“There’s a Bakken nexus, no doubt,” Billings Police Sgt. Brian Korell, who supervises the Billings/Yellowstone County Special Investigations Unit, told the Billings Gazette in September. “But we’ve got our own problems here. There’s dope destined for Billings, Montana, and it doesn’t leave Billings, Montana.” And that goes for other Montana towns and cities, too.
It’s not a new problem. Meth was a problem in Big Sky Country back in the 1990s, too, but it was a problem with a different face. In the ‘90s, nearly all of the meth used locally was produced locally. Ingredients could be obtained at the grocery store via over-the-counter medications. Meth labs showed up in abandoned buildings like old farm houses, in motels, in RVs, and even in family homes. But by the mid-2000s, state and federal regulations started making it more difficult to buy those medications. Home-grown meth cookers found business much more difficult. But soon the drug started showing up again, this time from Mexico, and this time the “crystal meth” was much purer—about 95 percent pure. And the advent of the Bakken boom brought about a much bigger market for the product.
That crystal meth can be bought wholesale in Mexico from drug cartels for $200 to $300 an ounce, and sell in Montana for $2,000 to $2,400. A gram of meth (1/28 of that ounce) sells for $100 to $125. The incentive for dealers is obvious.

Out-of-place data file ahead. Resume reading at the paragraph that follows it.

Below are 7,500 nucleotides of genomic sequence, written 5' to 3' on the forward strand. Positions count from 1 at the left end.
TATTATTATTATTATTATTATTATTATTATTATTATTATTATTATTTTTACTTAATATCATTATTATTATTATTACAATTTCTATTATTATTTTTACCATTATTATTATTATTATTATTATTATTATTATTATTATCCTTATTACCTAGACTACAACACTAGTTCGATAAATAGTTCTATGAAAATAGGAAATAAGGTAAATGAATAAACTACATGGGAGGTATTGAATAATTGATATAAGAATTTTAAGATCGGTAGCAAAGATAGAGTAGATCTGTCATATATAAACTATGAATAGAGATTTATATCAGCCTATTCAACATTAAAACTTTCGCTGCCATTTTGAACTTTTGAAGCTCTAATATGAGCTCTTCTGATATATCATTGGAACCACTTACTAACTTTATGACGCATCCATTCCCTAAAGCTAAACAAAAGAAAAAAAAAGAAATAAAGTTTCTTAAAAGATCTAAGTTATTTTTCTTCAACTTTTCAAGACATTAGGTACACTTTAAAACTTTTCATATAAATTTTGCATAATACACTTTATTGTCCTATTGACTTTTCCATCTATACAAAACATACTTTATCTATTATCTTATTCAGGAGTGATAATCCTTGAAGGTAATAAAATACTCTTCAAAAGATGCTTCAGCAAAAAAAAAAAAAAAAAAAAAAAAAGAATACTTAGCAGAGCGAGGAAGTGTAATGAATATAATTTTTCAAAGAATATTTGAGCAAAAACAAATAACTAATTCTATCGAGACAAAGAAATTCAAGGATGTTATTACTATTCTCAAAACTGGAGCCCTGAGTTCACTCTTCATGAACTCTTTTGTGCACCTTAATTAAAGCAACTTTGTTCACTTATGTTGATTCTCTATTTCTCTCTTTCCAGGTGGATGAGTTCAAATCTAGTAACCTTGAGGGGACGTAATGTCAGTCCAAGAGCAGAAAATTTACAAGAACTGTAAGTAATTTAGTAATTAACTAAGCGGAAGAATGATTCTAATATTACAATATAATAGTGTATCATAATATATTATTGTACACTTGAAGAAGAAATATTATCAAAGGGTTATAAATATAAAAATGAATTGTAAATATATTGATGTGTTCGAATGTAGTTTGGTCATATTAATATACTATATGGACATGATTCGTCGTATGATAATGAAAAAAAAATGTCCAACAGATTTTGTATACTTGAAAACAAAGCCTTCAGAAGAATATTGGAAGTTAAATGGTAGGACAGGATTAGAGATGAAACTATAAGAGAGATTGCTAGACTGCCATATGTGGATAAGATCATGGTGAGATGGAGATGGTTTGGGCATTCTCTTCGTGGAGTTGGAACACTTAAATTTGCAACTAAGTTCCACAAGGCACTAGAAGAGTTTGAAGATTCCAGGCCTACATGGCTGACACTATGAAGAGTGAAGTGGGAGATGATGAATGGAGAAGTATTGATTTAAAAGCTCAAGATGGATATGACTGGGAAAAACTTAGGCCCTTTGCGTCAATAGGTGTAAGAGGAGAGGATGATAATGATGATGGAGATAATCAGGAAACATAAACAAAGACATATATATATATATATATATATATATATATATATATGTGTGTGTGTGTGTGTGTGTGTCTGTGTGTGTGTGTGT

The incentive to use the drug is more complicated. Methamphetamine is a highly addictive stimulant with a long-lasting high. Immediate effects of the drug can include euphoria, increased energy and alertness, and increased libido, but often accompanied by excessive sweating, increased blood pressure, appetite loss, insomnia, agitation, confusion and even violence. Chronic meth use leads to increased craving for and tolerance of the drug, weight loss, rapid tooth decay and loss, and psychosis that can persist for years after a user stops taking the drug. The havoc the drug can wreak leaves Missoula’s Detective Sgt. McLean wondering why meth use is increasing in Montana once more.
“There is no concrete reason. There’s none. You are dealing with an illicit substance that everyone knows is bad for you,” McLean told the Missoulian. Educators, courts, and law enforcement agree that one of the best tools to battle meth lies in education about the substance and its damaging effects.
Educational efforts like the Montana Meth Project are keeping the numbers of users lower among teens and young adults, but it seems that the meth problem in the Treasure State is showing no signs of slowing down. On Sept. 23, in Billings, authorities arrested two California men in a downtown motel and seized six pounds of meth and $1,700 during the arrest, the culmination of a months-long investigation in the Billings area. The two men, Paul Theodore Alarcon, 47, of Azusa, Calif., and George Garcia Villa, 47, of Tulare, Calif., were charged with possession with intent to distribute methamphetamine and with conspiracy, and face a mandatory minimum sentence of 10 years to life in prison and up to a $10 million fine if convicted.